Lottery tickets might be the ultimate no-labor gift, and they add extra oomph to a greeting card. They’re fun for the giftee, too, allowing him or her to fantasize, even momentarily, about early retirement in Grenada or paying off college bills. Never mind that the odds of winning a major jackpot are about one in a few hundred million. On the bright side, the odds of winning enough to buy a mocha latte with whipped cream are actually within reach, at one in 55. Almost $40 billion in prizes were awarded through state lottery funds in 2013, the last year for which figures are available. 

But think carefully about who will be on the receiving end. Although it may seem harmless to give a teenager an instant lottery ticket, for example, those who receive them as gifts may be more likely to gamble at an earlier age than those who don’t, according to the Journal of Adolescent Health. And just as it’s illegal for minors in most states to buy lottery tickets, it’s also illegal for them to cash in winners.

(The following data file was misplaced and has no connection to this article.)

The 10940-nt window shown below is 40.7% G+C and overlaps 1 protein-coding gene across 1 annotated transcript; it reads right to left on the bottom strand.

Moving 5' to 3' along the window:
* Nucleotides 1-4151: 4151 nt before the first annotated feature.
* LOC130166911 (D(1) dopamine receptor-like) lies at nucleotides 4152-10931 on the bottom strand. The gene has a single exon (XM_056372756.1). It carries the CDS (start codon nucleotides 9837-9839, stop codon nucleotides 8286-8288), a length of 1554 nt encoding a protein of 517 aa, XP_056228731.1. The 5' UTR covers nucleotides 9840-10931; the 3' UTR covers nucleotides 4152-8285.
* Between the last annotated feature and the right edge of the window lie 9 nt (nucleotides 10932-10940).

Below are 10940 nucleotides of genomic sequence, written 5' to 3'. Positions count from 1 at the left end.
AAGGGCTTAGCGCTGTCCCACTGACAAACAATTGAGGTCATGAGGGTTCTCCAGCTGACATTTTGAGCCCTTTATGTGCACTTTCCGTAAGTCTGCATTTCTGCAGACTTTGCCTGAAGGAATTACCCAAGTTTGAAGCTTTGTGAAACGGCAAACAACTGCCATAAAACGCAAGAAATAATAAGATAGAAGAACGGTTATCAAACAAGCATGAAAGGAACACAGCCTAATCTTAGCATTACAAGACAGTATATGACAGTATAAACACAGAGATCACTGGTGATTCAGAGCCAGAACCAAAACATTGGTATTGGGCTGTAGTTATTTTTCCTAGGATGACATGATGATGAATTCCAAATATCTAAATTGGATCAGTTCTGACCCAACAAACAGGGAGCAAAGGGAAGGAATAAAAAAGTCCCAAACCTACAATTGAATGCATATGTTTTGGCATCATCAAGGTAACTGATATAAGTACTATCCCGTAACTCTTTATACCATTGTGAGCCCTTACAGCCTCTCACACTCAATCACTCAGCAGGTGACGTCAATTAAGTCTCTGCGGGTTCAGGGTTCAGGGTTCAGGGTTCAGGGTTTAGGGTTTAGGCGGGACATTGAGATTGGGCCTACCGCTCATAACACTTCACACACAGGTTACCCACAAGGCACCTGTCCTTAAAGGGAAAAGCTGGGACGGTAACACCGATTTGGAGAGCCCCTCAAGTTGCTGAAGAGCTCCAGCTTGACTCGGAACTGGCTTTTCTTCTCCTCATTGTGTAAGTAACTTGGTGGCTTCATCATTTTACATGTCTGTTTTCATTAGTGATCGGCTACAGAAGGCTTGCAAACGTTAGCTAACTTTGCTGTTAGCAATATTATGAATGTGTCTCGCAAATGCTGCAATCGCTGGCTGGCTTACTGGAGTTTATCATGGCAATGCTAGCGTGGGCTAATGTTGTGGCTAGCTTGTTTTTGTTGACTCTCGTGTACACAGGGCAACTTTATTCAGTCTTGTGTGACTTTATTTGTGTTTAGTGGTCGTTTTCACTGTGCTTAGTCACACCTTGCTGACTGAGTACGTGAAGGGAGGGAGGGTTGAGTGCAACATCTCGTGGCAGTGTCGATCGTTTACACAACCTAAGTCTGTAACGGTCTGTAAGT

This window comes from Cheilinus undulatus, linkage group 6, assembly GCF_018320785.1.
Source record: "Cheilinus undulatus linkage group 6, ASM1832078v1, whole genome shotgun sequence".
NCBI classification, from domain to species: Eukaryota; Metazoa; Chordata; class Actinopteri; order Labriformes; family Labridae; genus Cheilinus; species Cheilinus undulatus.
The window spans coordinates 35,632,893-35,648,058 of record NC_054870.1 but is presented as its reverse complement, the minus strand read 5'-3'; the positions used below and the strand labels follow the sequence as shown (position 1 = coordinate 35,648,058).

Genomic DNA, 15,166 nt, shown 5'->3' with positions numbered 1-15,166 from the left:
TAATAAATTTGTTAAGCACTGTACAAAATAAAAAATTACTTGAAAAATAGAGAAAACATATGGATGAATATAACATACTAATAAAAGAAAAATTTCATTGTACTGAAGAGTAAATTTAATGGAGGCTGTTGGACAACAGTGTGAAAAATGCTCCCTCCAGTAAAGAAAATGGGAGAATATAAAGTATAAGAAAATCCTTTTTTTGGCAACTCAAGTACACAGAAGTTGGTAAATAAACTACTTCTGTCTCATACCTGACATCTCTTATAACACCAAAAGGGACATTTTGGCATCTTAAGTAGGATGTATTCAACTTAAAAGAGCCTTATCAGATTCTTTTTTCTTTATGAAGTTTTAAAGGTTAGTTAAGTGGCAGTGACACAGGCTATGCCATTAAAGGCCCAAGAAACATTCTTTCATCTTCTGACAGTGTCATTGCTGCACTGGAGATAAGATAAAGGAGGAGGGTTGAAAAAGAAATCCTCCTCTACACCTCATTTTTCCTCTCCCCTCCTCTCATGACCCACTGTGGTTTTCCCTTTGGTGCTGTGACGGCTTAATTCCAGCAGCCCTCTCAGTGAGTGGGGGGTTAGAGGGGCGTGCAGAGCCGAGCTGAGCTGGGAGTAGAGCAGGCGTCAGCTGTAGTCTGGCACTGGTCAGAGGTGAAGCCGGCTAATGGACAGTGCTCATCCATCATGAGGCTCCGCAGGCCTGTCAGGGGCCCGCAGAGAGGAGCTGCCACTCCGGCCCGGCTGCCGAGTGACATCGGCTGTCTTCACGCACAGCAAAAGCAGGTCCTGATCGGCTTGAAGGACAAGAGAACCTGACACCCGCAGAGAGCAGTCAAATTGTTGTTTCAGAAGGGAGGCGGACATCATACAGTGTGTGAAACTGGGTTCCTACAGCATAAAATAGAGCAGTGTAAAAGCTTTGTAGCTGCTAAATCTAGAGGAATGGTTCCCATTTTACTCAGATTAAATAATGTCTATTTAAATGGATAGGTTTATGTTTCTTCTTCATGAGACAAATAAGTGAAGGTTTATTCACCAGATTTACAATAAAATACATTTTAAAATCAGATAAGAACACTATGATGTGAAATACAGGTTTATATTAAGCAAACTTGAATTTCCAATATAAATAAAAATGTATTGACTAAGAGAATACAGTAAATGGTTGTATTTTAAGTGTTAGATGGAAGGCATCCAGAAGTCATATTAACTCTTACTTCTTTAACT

Check Consumer Reports' 2015 Holiday Guide for our picks of the best gifts, details on the latest deals, time-saving tips, and much more. And see our countdown calendar for top gift ideas for everyone on your list.
 

What If It's Literally a Winner of a Gift?

What if you do happen to give away a winning ticket? Legally speaking, a gift is a gift, so don’t expect a cut of the haul. Bennett Gershman, a professor at Pace Law School in New York, says that the winner is under no legal obligation to share.

So if you think you’d feel resentful if someone you gave a ticket to hit the jackpot, don’t do it in the first place. “Gifts are given without expecting anything in return,” says Patricia Napier-Fitzpatrick of the Etiquette School of New York. “Of course the gift could be given with conditions, but what kind of gift would that be?”

Even if the winner wants to throw a few bills your way to say thank you, Internal Revenue Service rules cap the amount of money that can be given tax-free ($14,000 per recipient in 2015).

And what if you receive a lottery ticket and you’re a lucky winner? Sign it right away. Otherwise, if you lose it, someone else can cash in on your holiday good fortune. 

Editor's Note: This article also appeared in the December 2015 issue of Consumer Reports magazine.